Originally from Baltimore, Chris Jackson is a peacekeeper and current student, completing his Doctorate in Conflict Psychology. After joining the Navy at 17 and working as a police officer in Colorado, Jackson decided to get his degree in conflict resolution and is now working towards a PSYED. Through his education, he desires to impact law enforcement to be better peacekeepers, helping those who are on probation or who have been in some trouble with the law with their anger management. Jackson sees the importance in helping both sides to the situation and the importance of humanizing people who are in conflict so it can be resolved. As for his PSYED, Jackson’s dissertation is on the importance of building rapport between teachers and African American male students and what this means for both graduating and lifelong success.
While working as a police officer in Colorado, Jackson was able to get his first experience in peacekeeping. He was able to watch older mentors in the field de-escalating people in crisis. He mentioned how one of his mentors had an “Andy Griffith style of law enforcement” where he was empathetic, sincere, and able to change the most volatile of situations into successful interactions. Seeing this new approach to law enforcement where an officer was able to see the humanity in another person when in a difficult situation was new to Jackson and he knew that this was an aspect in law enforcement that was missing. After seeing this change in approach, Jackson understood that there needs to be a better connection between police officers and the public. From this experience sparked a desire to better understand conflict and how he would be able to use his degrees to help guide law enforcement into this new way of thinking.
Aside from his higher education work, Jackson currently wears several hats. One of those hats is supervising a mental health and substance abuse facility. At this facility, he runs the weekend shifts and mediates employee disputes with patience. In addition to this, he is also working on training issues he sees in police departments, including verbal de-escalation training. From his experience, he has noticed that officers are primarily taught fighting skills over de-escalation techniques. Jackson believes that fighting skills should be used as a last resort rather than a first option, which is why he is passionate about changing how we train police officers. In addition to this, Chris also looks forward to the work he will do with PPS as a Peacebuilder. He finds this work an important long term goal for himself.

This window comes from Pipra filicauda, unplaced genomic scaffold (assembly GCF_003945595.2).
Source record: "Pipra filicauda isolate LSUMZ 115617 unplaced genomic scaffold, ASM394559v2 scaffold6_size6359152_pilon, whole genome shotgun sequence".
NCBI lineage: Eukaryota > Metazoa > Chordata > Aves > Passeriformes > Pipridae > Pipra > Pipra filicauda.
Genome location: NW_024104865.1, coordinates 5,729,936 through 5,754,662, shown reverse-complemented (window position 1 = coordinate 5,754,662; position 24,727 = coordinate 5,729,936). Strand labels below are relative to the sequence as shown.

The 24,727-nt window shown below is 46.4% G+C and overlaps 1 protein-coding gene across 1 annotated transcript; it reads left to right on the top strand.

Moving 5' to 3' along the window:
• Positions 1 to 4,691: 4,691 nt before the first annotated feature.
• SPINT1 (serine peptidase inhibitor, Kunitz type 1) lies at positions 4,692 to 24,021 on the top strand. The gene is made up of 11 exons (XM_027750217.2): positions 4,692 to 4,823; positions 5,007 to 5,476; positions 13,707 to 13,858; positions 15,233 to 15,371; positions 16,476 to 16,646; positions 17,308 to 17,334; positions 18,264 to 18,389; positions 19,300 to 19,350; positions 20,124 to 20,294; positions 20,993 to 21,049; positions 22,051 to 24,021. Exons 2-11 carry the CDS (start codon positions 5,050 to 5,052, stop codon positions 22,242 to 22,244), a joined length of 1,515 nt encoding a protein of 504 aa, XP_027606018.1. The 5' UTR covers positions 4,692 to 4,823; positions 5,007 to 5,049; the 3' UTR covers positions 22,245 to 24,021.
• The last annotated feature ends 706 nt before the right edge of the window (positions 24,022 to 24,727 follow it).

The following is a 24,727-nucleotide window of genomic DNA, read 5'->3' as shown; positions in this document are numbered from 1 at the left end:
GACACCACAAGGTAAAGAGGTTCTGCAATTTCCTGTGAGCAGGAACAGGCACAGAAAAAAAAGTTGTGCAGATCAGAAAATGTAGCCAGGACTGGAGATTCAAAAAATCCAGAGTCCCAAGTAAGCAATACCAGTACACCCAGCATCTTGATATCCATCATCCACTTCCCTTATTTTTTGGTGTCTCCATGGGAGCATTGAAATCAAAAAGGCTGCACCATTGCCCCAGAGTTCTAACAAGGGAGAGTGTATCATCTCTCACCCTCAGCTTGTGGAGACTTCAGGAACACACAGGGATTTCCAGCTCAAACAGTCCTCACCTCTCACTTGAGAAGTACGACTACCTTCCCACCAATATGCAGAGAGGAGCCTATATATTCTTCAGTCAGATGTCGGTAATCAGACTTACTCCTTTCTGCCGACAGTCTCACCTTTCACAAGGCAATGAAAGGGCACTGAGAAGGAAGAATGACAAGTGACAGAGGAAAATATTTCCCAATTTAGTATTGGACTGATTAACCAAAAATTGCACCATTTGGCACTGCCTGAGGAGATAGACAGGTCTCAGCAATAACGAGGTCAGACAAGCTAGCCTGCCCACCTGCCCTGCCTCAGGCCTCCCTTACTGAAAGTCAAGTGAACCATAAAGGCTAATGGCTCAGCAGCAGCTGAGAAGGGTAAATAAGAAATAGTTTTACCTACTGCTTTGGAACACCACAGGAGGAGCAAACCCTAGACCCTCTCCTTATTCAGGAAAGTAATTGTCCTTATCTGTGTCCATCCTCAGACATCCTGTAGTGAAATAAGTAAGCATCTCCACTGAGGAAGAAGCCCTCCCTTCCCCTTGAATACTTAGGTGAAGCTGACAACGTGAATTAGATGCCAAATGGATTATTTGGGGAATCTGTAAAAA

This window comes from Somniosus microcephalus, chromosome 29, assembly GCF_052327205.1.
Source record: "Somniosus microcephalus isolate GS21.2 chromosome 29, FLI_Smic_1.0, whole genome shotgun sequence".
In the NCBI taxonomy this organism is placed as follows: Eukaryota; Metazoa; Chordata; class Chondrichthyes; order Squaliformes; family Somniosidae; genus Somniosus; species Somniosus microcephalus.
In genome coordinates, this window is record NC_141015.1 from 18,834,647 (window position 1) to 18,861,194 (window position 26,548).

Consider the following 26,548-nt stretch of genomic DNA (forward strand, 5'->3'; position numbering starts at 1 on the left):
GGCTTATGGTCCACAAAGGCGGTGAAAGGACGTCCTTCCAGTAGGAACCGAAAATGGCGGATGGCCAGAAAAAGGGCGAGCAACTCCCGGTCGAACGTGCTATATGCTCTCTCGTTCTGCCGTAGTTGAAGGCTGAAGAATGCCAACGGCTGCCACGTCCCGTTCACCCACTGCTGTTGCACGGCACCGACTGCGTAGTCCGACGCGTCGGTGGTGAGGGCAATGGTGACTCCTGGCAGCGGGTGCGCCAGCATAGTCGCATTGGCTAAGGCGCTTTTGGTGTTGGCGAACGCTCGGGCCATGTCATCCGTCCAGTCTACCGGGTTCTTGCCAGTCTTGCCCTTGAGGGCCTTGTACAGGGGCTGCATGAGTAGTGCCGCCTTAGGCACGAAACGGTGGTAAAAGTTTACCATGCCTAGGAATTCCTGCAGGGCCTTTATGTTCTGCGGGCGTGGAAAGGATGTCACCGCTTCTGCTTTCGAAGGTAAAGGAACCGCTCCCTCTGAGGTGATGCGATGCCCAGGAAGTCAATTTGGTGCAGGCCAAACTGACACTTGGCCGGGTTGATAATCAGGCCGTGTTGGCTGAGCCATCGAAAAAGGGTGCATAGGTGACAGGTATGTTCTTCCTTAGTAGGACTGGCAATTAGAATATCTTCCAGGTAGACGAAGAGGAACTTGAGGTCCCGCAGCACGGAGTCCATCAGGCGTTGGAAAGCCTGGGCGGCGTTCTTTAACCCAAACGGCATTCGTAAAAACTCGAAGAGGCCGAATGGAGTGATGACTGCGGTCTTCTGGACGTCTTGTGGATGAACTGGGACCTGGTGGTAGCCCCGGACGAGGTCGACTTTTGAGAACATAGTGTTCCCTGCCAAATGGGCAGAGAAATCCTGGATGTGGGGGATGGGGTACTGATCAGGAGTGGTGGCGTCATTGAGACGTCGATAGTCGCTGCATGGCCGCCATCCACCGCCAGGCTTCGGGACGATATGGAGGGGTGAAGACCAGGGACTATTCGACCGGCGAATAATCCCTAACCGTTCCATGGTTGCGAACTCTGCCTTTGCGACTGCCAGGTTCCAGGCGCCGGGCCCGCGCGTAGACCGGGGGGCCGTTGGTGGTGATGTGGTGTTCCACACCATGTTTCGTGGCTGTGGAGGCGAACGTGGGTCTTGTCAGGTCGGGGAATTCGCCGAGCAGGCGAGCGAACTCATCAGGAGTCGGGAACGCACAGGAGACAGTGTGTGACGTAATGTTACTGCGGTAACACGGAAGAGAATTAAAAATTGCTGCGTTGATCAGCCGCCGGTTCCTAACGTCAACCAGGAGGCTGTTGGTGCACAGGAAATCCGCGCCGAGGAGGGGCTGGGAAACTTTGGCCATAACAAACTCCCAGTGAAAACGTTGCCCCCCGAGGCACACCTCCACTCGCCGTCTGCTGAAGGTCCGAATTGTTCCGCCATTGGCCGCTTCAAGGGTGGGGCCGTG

When discussing big challenges, Chris was able to share what he has learned and experienced during his education and while on the job. One of his biggest takeaways from his time mediating and resolving conflict is looking at a conflict and determining, “I am not the right person for this”. There is no magic formula for resolving conflict, and sometimes it is better to admit that there is someone else out there who could handle a specific situation better than you could. Jackson reflects and states that everyone has their own story. Depending on what that background is, there could be someone who could relate more to a person depending on their race, culture, gender, etc. When this does seem to be a roadblock when mediating, passing the baton is always the best move. It’s about settling the conflict and making the parties in conflict comfortable enough to work through the issues at hand. Jackson gracefully added that most conflict can be settled non-violently if we all had the patience to take the time to do it that way. We can’t take things too personally and have to keep emotions out of it. True compassion is not taking things personally, and in order to be a mediator, one needs true compassion.
Jackson was asked what advice he would give to people who are starting out on their peacekeeping journey. The first piece of advice he gave was to absorb as much information as one can on the topic. Whether it be from books, articles, or lectures, getting information on the topic and being able to see others’ ways of tackling peacekeeping is important to learning as much as one can before practicing it in person. His second piece of advice was to “get your reps in”. By this, he meant that as soon as one is able to get out and start doing peacekeeping work, they need to practice as much as possible. He stated that, “Knowledge without zeal is useless” and that once you get the knowledge you have to practice.